The chances that a country will win a medal at the Olympic games could be depend upon how many exceptional athletes live in that country. And the number of exceptional athletes might depend solely upon the sheer number of people living in that country.
The graph above is utilizes the datamaps d3 library to illustrate the total number of Olympic medals won per person living in each winning country. Here dark brown refers to countries that win quite a few medals per person while the white refers to countries that win only a few (grey represents countries with no Olympic victories)*. It looks like Northern Europe produces more Olympic athletes per capita than most other countries.
The history of the Olympics is worth mentioning from an analytic perspective primarily because it illustrates how problems such as these are unexpectedly difficult to analyze. While the tradition of the Olympic games has been fairly consistent for the last 100 years or so, just about everything else has changed. This makes it hard to figure out which type of analysis could encompass the history of these games. Obviously each game is hosted in a different city. This means each event is slightly different. The sports have differed quite a bit too. In the 1900 Olympics athletes competed at tug of war. Medals have been inconsistent. More than 5000 gold medals have been awarded since the inception of the gold medal in 1900. Gold medals are made out of a different type of material at each new Olympic games. Finally, countries themselves have been inconsistent. For instance: Yugoslavia is now multiple countries; East and West Germany are now just Germany; the Soviet Union is now Russia. This makes it hard to illustrate medals won by any of these former countries where geographies have changed.
Back to the analysis. So population seems to indicate Northern Europe. But of course other factors matter. There is a theory that the likelihood for a country to win medals at the Olympic games relates to the number of athletes that country sends to the games. So it is not just the number of people living in a country, but the number of people living in that country pursuing athletics. Unfortunately I neither found resources indicating the number of athletes each country sent to the Olympics nor the number of athletes per country. As a Proxy I will use GNP. GNP represents the relative wealth of each country. The thought is that wealthier countries should have more time to devote to leisure and athletics. This should help increase the number of Olympic athletes.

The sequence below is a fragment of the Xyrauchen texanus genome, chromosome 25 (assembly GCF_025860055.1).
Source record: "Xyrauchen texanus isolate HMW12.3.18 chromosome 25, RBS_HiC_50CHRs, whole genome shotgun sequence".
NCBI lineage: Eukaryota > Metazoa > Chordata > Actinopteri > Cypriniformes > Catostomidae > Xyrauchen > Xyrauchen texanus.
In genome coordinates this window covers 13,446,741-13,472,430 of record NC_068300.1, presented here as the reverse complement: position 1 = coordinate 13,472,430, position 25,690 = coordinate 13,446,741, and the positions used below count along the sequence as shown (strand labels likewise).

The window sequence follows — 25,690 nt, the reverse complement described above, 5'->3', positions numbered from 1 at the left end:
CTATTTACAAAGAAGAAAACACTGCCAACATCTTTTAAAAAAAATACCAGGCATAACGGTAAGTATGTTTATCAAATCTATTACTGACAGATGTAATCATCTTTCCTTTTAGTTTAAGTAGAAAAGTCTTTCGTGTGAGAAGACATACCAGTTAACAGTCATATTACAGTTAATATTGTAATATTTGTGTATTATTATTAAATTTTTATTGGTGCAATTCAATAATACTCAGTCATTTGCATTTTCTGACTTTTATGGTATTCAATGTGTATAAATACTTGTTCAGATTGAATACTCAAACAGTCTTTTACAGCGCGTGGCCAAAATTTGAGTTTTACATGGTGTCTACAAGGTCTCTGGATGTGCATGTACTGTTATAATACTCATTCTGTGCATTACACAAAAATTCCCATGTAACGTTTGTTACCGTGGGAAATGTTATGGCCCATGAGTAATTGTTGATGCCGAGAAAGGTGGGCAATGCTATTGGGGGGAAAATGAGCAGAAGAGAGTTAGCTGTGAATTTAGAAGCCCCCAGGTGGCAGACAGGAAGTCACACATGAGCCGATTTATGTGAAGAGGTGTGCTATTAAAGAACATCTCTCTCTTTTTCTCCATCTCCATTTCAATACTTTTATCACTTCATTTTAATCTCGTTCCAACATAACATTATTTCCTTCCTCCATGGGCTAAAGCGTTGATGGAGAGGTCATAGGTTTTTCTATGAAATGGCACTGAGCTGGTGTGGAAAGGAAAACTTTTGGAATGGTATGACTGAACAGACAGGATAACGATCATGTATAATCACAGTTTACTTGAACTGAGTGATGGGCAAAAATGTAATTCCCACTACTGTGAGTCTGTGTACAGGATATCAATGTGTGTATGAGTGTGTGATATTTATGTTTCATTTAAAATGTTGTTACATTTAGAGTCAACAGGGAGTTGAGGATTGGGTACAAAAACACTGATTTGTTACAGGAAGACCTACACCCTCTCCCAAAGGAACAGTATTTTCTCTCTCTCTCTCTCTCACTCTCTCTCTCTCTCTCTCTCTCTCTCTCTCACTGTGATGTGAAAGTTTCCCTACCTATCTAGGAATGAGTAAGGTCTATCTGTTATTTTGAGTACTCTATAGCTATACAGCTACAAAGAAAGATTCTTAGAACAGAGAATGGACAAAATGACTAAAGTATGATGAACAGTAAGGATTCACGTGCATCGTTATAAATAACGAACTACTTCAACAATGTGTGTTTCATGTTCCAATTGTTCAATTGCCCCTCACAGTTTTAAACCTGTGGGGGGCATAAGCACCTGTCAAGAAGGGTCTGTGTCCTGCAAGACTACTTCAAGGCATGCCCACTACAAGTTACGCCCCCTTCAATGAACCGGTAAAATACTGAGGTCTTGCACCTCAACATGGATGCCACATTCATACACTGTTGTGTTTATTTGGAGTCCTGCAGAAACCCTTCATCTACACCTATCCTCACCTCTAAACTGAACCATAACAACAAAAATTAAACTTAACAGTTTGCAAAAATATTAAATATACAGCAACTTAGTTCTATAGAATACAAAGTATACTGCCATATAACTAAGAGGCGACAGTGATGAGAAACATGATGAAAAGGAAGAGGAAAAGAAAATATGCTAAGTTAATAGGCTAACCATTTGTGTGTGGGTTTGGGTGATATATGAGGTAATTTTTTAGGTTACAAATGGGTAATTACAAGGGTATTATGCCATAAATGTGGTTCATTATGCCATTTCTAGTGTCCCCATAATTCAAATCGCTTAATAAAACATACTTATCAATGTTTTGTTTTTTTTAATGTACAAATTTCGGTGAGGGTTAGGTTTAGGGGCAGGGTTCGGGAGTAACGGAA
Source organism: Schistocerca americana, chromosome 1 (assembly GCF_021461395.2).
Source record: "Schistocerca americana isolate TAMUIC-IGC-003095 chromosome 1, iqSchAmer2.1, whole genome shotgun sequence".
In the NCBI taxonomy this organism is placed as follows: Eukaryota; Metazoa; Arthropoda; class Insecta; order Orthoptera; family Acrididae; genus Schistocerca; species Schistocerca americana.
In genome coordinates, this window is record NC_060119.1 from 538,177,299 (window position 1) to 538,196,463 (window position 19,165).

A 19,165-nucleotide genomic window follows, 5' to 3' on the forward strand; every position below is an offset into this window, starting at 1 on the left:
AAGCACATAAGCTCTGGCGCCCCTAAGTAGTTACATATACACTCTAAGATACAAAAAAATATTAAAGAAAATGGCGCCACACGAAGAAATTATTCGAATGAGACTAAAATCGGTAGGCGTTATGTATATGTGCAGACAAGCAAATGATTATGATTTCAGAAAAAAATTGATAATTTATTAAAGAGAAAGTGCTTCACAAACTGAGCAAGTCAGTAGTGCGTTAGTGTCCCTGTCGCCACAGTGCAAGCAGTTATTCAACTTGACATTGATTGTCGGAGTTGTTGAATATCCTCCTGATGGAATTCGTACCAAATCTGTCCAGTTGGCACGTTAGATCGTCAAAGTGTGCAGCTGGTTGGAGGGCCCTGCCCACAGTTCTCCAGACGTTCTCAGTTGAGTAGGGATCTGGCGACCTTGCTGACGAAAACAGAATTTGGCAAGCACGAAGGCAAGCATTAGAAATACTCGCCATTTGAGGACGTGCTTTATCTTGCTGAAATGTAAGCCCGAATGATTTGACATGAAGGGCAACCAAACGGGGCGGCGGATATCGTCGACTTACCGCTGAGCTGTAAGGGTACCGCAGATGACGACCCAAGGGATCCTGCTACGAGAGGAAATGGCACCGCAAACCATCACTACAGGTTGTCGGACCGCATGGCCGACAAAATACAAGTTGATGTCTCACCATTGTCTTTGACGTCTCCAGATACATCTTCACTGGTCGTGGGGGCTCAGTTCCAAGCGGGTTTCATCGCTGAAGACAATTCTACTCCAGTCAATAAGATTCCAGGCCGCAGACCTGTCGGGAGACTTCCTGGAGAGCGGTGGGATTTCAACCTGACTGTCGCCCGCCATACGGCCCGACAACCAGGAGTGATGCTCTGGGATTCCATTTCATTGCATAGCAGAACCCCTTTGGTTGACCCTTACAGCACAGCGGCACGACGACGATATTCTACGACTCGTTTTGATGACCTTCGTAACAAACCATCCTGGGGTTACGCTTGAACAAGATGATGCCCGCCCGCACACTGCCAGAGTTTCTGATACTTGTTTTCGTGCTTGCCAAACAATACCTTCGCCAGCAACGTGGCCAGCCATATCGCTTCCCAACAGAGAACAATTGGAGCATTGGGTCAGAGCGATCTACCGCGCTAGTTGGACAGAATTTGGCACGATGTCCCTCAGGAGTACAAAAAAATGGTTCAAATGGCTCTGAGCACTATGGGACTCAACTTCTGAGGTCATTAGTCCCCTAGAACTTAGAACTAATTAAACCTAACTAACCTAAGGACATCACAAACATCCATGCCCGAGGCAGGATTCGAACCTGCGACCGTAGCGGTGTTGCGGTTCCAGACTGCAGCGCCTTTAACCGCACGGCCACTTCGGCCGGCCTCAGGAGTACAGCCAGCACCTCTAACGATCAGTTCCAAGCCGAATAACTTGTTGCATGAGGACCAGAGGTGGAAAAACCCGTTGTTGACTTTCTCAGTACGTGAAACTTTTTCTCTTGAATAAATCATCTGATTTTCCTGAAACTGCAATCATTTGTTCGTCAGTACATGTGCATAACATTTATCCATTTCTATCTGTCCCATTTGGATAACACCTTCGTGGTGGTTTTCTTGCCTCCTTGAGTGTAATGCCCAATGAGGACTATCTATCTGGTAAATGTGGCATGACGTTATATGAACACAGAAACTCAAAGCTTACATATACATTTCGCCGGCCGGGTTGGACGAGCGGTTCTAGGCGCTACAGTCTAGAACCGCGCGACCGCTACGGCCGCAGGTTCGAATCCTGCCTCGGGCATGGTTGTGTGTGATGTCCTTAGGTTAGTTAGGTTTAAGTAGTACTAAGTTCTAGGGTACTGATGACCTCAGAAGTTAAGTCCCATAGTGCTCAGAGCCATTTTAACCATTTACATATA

Now it looks as though Russia, Ethiopia, and Kenya produce an exceptionally high number of Olympic athletes relative to the GNP of their respective countries. But GNP is sort of an unrepresentative number. GNP shows total income of the entire country. This figure is also distorted by population. The citizens of two countries with equal wealth and unequal populations will have quite different standards of living.
The image above shows the number of medals won compared to the per capita GNP for each country. Per capita GNP is a measure of the relative standard of living for each country. This should metric should be doubly useful since it contains information both about the income of the country but also the number of citizens. Considering these attributes, it now appears as though China, Ethiopia, and Russia all have the most Olympic athletes. But, Sochi is not over yet- and thanks to the Ice Hockey scandal [upset] there is still plenty of time for the U.S. to beat Canada and take home Gold.
Data Sources: Olympic Results, World Statistics.
*Scales for these charts are indices that range from [1:9], [White:Dark Brown] where 9 is the highest. This is a discretized, normalized, median-centric, logarithmic index that graphs the ratio of two metrics.